Julia and Emma Mogus, Founders of Books with no Bounds.
They call themselves "Teens on a Mission". Their mission to bring books to their fellow brothers and sisters in the North in hopes of improving literacy skills among First Nations youth.
In 2011, teen sisters Emma and Julia Mogus of Oakville stumble on a 20-year study from the University of Nevada that showed having books in the home increased the level of education in children, regardless of where you lived or whether you were rich or poor.
The report identified that having as few as 20 books in the home had a huge impact on propelling a child to a higher level of education. The more books you had, the greater the benefit.
Julia and Emma have always had a passion for reading and it has opened the doors to many incredible opportunities for them. They first began by buying books with their own money at local second-hand and discount stores in hopes of donating these books to remote communities in northern Ontario in the future.
Emma had the opportunity to work as an Ontario legislative page at Queen's Park in 2012. It was there she became familiar with the literacy initiatives of former and first Aboriginal lieutenant-governor, the Honourable James Bartleman.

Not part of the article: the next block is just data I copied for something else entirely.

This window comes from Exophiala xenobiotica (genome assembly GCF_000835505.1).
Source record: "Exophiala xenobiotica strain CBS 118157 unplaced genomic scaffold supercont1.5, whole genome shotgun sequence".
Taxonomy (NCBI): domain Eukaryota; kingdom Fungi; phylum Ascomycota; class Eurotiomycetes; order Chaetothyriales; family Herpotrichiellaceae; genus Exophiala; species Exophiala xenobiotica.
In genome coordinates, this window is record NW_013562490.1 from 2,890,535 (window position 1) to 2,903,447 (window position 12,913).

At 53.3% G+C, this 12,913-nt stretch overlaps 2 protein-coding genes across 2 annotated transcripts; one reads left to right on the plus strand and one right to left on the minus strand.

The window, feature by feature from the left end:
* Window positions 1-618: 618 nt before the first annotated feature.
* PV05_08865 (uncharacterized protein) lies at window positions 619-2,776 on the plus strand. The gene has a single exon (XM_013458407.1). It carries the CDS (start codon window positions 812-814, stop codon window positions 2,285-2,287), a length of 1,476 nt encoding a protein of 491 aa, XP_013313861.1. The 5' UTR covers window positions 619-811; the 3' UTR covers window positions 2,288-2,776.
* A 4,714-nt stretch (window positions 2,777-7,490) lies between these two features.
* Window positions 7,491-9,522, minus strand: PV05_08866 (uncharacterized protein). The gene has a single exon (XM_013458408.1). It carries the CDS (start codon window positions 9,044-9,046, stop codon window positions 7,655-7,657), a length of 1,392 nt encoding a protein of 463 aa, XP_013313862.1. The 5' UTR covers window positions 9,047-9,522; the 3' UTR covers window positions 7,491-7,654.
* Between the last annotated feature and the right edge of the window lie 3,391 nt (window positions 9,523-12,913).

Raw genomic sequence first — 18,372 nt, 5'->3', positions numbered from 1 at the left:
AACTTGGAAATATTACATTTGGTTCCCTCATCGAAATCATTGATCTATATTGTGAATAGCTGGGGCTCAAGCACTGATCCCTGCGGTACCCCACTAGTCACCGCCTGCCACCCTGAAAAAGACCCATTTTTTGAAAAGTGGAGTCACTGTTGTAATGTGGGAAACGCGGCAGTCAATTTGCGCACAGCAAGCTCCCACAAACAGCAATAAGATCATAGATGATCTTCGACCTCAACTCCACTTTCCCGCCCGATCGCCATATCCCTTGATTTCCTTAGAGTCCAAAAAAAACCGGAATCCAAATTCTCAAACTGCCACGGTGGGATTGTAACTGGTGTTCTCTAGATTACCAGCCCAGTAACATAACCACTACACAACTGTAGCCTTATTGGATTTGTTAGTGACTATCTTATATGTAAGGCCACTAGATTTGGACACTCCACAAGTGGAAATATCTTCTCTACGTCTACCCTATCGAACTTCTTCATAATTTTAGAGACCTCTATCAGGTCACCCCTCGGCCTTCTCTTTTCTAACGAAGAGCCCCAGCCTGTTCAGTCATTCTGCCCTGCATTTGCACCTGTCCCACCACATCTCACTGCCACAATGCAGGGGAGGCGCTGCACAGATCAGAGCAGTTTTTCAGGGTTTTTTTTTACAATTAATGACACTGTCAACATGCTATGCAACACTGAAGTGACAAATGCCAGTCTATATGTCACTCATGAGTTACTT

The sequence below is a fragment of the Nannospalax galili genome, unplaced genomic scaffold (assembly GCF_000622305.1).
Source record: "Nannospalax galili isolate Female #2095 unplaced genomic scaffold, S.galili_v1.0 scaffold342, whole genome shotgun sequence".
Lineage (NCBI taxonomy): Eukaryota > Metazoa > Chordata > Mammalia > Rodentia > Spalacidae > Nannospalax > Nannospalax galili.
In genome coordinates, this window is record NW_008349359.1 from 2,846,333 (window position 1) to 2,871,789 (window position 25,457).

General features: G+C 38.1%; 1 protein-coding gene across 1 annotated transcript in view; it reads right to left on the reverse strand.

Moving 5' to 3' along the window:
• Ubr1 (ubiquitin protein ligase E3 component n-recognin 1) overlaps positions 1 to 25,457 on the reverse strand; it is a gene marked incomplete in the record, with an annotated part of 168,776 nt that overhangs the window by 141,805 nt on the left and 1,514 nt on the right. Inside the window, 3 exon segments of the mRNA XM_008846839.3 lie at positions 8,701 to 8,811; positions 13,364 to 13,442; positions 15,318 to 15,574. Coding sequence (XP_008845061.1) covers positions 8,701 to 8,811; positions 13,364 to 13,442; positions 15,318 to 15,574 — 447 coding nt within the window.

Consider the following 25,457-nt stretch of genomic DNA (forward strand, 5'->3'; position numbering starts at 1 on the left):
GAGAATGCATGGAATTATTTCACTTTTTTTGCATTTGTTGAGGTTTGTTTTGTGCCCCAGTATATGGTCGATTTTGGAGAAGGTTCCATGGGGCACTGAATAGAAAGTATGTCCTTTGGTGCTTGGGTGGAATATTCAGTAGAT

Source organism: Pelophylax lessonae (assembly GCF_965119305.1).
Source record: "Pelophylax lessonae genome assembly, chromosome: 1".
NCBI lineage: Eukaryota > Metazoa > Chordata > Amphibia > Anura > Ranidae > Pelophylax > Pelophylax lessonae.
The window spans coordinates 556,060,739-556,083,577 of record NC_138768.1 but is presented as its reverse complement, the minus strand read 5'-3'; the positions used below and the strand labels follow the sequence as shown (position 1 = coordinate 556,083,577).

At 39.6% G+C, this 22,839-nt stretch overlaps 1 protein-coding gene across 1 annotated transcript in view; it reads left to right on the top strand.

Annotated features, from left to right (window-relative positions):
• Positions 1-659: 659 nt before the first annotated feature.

He said 'education was my ticket out of a life of poverty"and that the quality of education to Native children on reserves wasn't the same as non-Native children living off reserves. It saddened the sisters to learn children and teens in these remote communities were, on average, four to five years behind in reading and literacy skills.
Emma and Julia believe every child deserves access to "an enormous supply of reading material and it should not just the privilege of some."
In the months to follow, the sisters contacted the office of current lieutenant governor of Ontario, the Honourable David C. Onley, whom Emma had the privilege of meeting during her term as legislative page. They were dismayed to learn the lieutenant-governor's Aboriginal Summer Reading Book Drive had been cancelled for two years and there were no plans for it to resume. Shortly after, the sisters embarked on their mission and founded the organization Books With No Bounds.